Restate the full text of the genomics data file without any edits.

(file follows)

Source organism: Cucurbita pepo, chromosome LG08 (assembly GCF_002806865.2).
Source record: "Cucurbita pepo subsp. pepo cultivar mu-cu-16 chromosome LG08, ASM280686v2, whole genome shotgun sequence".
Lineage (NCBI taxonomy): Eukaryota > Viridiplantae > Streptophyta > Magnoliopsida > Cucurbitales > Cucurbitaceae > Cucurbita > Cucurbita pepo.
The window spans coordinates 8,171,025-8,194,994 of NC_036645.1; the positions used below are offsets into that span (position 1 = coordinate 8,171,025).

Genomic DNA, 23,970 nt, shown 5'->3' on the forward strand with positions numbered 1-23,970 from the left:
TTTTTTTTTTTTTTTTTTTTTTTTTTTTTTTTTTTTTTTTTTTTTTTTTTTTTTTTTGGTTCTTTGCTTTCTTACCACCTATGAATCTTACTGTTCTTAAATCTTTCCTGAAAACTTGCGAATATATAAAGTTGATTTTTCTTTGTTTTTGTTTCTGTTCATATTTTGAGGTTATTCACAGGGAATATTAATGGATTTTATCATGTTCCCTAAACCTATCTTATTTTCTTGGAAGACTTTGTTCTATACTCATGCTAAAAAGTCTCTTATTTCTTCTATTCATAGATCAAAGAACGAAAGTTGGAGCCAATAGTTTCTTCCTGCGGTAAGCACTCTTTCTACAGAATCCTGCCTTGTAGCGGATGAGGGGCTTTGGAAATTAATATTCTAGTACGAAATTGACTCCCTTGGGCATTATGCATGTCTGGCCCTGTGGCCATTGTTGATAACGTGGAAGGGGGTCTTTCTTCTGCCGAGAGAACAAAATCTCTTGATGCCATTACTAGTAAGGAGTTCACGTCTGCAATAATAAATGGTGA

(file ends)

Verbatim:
Source organism: Cucurbita pepo, chromosome LG08 (assembly GCF_002806865.2).
Source record: "Cucurbita pepo subsp. pepo cultivar mu-cu-16 chromosome LG08, ASM280686v2, whole genome shotgun sequence".
Lineage (NCBI taxonomy): Eukaryota > Viridiplantae > Streptophyta > Magnoliopsida > Cucurbitales > Cucurbitaceae > Cucurbita > Cucurbita pepo.
The window spans coordinates 8,171,025-8,194,994 of NC_036645.1; the positions used below are offsets into that span (position 1 = coordinate 8,171,025).

Genomic DNA, 23,970 nt, shown 5'->3' on the forward strand with positions numbered 1-23,970 from the left:
TTTTTTTTTTTTTTTTTTTTTTTTTTTTTTTTTTTTTTTTTTTTTTTTTTTTTTTTTGGTTCTTTGCTTTCTTACCACCTATGAATCTTACTGTTCTTAAATCTTTCCTGAAAACTTGCGAATATATAAAGTTGATTTTTCTTTGTTTTTGTTTCTGTTCATATTTTGAGGTTATTCACAGGGAATATTAATGGATTTTATCATGTTCCCTAAACCTATCTTATTTTCTTGGAAGACTTTGTTCTATACTCATGCTAAAAAGTCTCTTATTTCTTCTATTCATAGATCAAAGAACGAAAGTTGGAGCCAATAGTTTCTTCCTGCGGTAAGCACTCTTTCTACAGAATCCTGCCTTGTAGCGGATGAGGGGCTTTGGAAATTAATATTCTAGTACGAAATTGACTCCCTTGGGCATTATGCATGTCTGGCCCTGTGGCCATTGTTGATAACGTGGAAGGGGGTCTTTCTTCTGCCGAGAGAACAAAATCTCTTGATGCCATTACTAGTAAGGAGTTCACGTCTGCAATAATAAATGGTGA